Many second home buyers, along with everyone else, are keen to draw a line under 2020 and look ahead to 2021. But what does the coming year have in store for Spanish property buyers? Keith Rule of CostaLuz Lawyers explains all…
Will the COVID-19 pandemic lead to construction and delivery delays?
Almost certainly. The construction industry in Spain essentially shut down for seven weeks in spring due to the national lockdown. This means that many developments have been delayed or had their schedules altered.
In addition, Spain’s economy has suffered hugely, leading to a property market contraction that analysts believe may last into 2021.
I can foresee some off-plan developers struggling to meet completion deadlines over the next few years, especially if the Spanish property market has a marked downturn where we see funding banks refusing to give additional builders’ loans to developers. We’ve already seen corporate insolvency in Spain increase by 4.3% in October 2020 and there’s plenty of potential for it to rise further.
So, given the impact of COVID-19, some off-plan developers may run into financial trouble next year. This could lead to completion delays or potentially failure to complete at all. The client then has the potential to make a claim under LEY 20/2015.
What is LEY 20/2015 and how does it affect those buying properties in Spain?
LEY 20/2015 replaced the older law – LEY 57/1968 – that has been the basis of CostaLuz Lawyers winning back €25 million for clients who lost deposits on properties that were never completed due to the financial crisis.
All off-plan purchase contracts signed from 1 January 2016 onwards are covered by the new Law. LEY 20/2015 means that if there is a delay then the buyer should be protected and be able to enforce their bank guarantee.
However, unlike under LEY 57/1968, the bank guarantees or insurance policies issued to buyers to protect their off-plan deposits are only protected from the time that the developer obtains the building licence from the local town hall planning department. This means that it’s vital that off-plan buyers never hand over any off-plan deposit money until their conveyancing lawyer has received a copy of the building licence from the developer.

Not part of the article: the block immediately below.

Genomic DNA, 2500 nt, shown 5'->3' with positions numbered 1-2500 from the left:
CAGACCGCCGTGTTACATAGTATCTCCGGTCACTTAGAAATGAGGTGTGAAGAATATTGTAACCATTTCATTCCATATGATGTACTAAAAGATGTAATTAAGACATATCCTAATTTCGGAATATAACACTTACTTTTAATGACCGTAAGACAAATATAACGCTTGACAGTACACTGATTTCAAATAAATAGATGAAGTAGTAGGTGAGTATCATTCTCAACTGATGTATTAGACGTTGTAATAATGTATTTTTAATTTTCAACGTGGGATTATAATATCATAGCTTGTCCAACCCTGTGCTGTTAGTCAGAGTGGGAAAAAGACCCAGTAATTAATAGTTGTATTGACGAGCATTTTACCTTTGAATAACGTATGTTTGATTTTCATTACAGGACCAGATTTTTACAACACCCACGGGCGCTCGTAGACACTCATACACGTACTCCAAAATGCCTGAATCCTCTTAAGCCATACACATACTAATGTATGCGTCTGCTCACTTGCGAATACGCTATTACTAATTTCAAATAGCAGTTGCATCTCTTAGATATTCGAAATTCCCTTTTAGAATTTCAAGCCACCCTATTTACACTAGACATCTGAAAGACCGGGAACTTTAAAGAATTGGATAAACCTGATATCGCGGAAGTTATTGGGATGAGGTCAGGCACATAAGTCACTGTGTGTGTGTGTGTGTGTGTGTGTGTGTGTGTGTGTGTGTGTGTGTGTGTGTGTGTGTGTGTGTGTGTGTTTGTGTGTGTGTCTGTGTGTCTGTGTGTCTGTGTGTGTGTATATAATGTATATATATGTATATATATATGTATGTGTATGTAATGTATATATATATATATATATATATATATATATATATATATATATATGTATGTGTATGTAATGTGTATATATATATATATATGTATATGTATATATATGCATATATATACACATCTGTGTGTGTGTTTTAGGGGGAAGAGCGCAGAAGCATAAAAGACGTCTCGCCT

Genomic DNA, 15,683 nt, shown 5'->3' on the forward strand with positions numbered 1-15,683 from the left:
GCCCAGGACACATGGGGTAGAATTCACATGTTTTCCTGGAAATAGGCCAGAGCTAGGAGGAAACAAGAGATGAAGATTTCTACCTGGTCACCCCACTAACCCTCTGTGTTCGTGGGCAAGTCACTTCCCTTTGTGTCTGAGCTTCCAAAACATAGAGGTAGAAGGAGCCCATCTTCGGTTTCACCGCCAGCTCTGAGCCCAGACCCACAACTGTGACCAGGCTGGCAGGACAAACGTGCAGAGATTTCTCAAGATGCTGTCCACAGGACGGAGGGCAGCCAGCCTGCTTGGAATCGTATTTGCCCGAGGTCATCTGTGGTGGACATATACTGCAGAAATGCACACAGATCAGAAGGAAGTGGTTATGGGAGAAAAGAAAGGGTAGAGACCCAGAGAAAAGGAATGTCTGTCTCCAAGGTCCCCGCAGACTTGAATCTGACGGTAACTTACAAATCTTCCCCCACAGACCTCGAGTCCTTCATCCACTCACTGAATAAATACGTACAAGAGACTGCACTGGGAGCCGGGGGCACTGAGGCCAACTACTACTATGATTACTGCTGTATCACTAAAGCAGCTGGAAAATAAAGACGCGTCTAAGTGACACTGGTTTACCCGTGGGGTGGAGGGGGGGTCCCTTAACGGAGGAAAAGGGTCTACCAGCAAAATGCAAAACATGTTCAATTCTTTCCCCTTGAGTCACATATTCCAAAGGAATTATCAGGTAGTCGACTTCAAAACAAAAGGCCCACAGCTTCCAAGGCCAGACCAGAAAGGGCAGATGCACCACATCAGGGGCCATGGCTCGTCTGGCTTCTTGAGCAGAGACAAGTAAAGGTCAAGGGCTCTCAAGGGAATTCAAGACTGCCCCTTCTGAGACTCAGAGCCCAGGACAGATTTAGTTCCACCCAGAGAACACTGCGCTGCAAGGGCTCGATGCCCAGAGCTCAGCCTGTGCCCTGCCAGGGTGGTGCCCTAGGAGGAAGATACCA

Over the last decade, many off-plan buyers have won cases against developers’ banks under LEY 57/1968, on off-plan projects without building licences and/or planning permission. This situation will never be possible under LEY 20/2015. Any money paid to the developer prior to the issuing of the building licence will be totally unprotected.
Where does force majeure come into play?
That’s an interesting point. If construction delays are purely as a result of the pandemic, would banks pay out on their guarantees? Or would they fight doing so under the umbrella of force majeure? The force majeure principle is always allegeable under contract law, irrespective of if the clause is contained in a particular contract or not.
If the developer’s bank refused to honour the guarantee, then the buyer would need to file a lawsuit against them to enforce it. Then it would be up to a judge to decide the outcome of the claim process.
What is a COVID-19 clause?
Many developers have introduced a COVID-19 clause into contracts for off-plan purchases in Spain. The clause safeguards the developer should there be a further lockdown or any restrictions that impede the usual progress of construction and purchases.
We recommend that buyers do the same, demanding a COVID-19 clause in their favour, through their lawyer before they sign anything. This will protect their interests in the case of circumstances caused by the pandemic or its collateral effects.
Have any other parts of the property process been affected?
Definitely. We’re likely to see delays to property-related cases in the courts continue into 2021. COVID-19 has affected the speed at which the courts work. The Spanish courts already had a backlog of work and this has been made worse by the pandemic.
Courts were closed for almost three months (March to June 2020) and since then have been working with reduced staff due to social distancing requirements. So the delays are even greater now, despite some courts turning to video conferencing to try to work around the restrictions that the pandemic has caused.
So, how should people who want to buy off-plan property in Spain in 2021 proceed?
With a degree of caution. Buying from reputable developers with long-term operations in Spain is always advisable and now more so than ever. Buyers also need to ensure that the building licence of their development is in place before handing over a penny.
For more information, please contact CostaLuz Lawyers’ UK office on +44 1908 635 111 and speak with Keith. To speak with Maria in the Spanish office, call +34 956 092 687 or you can visit www.costaluzlawyers.es